1. Great article Andy… Looks like I have found my session spot in progression module. Can currently perform 3 full fledged chin ups now. Should I start with session 1 or from where I can match the actual bodyweight reps that I can do independent of any assistance. Also what do you recommend to be ideal resting time between interval sessions and then between session themselves…. Considering that I have to appear in a test around same time next month with minimum qualifying standard of 6 chin ups at least. I am working on reducing the weight reduction aspect of that already. Thanks

    1. Thanks Andy, but is it recommended to do a session daily, or you recommend a recovery time more than a day. Since these are the only exercises I am doing, apart from legs and back.
      Sorry for being crude in first part… Got my answer from earlier questions though. Thanks again.

    2. The sweet spot for training frequency of the same muscle group seems to be 2–3 times per week. I’d stick to three full body sessions spread over your week.

  2. Should we be going for max reps in all sets? Also, I can do 10 bw pull ups in my first set, 7 in 2nd, and 5 in 3rd. Can I start adding weight?

  3. Hello Andy, I do the GSLP program and workout two to three x per week. It consists of just basic compound lifts. I’m really focusing on getting my first unassisted chin up. I have an assistance band set and I have gotten a lot stronger with eccentric chin ups. I’m doing between 3-6 negatives with a 10-15 second eccentric lowering twice a week. Also within my two to three lifting sssions I’m doing inverted bodyweight rows/chins. I’m confused on how to incorporate it all (bands and negatives) in a weekly cohesive and progressive manner? Sort of have paralysis by analysis right now, please help!

  4. Hi Andy
    Since I saw this article I have progressed to 8,8,8,6 with bw using the body weight only progression. I seem to been stuck here. Have recently bought bands. So now will use the band progession. Aim to get 10 reps for 4 sets with be hopefully.

  5. Hi Andy!

    How should I integrate this progression with the Novice Bodybuilding Program?

    The Novice Bodybuilding Program has 2 sets of 8 reps for vertical pulls. When starting out on that, should I use a band the whole way through both sets so I can stick to 2×8 (7-8 RPE), or should I start with bodyweight and then use bands to complete the set, or should I do the 5×5 progression example above?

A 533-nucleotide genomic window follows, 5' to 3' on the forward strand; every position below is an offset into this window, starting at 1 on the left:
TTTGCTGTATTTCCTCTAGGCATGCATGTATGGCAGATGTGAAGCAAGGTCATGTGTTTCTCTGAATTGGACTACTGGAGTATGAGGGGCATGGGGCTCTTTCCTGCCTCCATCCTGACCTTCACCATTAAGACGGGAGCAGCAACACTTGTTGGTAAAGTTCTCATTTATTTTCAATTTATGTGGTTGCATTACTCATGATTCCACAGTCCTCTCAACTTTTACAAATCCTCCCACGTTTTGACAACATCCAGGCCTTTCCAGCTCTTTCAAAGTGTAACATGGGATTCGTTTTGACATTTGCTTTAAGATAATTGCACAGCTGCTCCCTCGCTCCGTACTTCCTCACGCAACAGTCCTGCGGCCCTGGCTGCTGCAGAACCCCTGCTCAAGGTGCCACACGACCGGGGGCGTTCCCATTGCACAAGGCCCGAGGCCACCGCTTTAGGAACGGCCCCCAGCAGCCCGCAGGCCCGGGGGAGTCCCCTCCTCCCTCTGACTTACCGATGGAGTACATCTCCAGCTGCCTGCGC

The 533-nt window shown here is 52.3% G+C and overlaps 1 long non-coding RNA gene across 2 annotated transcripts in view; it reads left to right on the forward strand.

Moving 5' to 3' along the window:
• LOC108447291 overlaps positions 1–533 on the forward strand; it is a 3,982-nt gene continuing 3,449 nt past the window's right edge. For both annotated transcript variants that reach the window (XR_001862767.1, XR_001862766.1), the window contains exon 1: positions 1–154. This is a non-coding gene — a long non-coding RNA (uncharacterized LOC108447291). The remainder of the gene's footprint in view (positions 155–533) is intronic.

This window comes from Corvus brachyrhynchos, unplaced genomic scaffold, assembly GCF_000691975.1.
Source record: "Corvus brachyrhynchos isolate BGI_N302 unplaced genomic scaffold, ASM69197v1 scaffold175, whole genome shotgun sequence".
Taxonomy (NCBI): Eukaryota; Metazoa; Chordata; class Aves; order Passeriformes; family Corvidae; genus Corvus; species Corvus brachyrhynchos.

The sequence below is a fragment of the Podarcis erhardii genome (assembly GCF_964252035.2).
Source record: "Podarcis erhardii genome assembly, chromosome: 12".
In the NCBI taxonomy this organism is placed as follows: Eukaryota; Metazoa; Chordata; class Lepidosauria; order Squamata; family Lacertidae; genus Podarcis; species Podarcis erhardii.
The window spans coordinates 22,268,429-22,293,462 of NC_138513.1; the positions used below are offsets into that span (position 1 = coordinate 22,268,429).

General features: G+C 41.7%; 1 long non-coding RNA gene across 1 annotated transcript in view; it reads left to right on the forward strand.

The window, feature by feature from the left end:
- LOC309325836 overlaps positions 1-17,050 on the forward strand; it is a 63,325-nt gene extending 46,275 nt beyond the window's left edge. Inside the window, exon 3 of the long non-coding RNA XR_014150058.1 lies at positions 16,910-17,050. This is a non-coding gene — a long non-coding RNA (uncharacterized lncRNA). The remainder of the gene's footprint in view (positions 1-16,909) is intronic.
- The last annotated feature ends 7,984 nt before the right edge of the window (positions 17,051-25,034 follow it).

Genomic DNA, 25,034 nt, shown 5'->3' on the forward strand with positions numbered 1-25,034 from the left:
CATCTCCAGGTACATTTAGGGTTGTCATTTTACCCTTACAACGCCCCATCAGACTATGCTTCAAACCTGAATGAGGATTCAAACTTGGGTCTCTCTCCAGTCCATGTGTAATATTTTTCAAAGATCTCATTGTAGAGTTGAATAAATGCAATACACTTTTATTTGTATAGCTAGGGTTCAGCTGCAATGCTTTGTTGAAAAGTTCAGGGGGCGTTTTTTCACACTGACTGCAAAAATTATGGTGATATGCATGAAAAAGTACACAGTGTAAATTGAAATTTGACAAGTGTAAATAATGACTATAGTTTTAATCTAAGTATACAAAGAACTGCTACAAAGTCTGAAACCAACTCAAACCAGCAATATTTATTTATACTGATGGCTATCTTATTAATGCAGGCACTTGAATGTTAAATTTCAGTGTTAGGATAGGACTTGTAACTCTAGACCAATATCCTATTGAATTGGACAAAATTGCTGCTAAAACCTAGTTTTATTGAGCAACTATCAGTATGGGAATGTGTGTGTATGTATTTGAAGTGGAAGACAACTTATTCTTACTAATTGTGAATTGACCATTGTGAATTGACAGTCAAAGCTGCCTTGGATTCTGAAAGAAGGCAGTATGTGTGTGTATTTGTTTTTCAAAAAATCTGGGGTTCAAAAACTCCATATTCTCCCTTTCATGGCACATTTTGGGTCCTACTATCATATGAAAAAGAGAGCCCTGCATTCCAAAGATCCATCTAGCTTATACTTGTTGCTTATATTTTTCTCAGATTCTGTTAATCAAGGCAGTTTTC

Thanks for the great article!

    Apologies if this question has already been asked—comments stopped loading at #49.

    1. Use a band until you can perform 2×8 with just bodyweight. Don’t add band assistance throughout the set. As for 2*8 vs 5*5, either will work fine, so I’d just do what is written in the program.

  6. Thanks for this Andy, it’s a really comprehensive guide.

    I just went and gave it a go in the park, and I am following the 5×5 progression example.

    It went like this:

    Session 1: 1xBW, 5 x medium band, 3 x medium (failure), 1 x medium (failure), 5 x strong, 3 x strong (failure). Eccentric chin-up set.

    I set up all the bands at once, so when I couldn’t finish a set I went and finished on a band which offered more assistance.

    I’ll be keeping a notebook of my performance, but I was wondering should I always be aiming to complete 5 full pull ups and adjust the set accordingly. For example when I try this again in a couple of days I could set up like this to give myself the best chance of completing it:

    Session 2: 1xBW, 5 x medium band, 5 x medium, 5 x strong , 5 x strong, 5 x strong. Eccentric chin-up set.

    If you have advice on what to do when a set can’t be completed that would be really helpful.

    Thanks again for this guide!

  7. Hi Andy, thank you for an awesome guide.

    I wonder if you could comment on doing chins throughout the day – I’m sure you’ve heard about the advice/programs where you do a rep (or few) every time you pass by/under your bar.
    Does it help or hinder progress (I understand that progress can mean strength, size, or endurance).


    1. Personally, this isn’t something I’d recommend to clients or do myself. We have the training all planned out, which means we can measure the training load and stimulus, and adjust accordingly to get the response (progress) we’re after. With something like this, it could be too little or too much, and we’d have no way of measuring that and adjusting accordingly.

  8. Anubis Lockward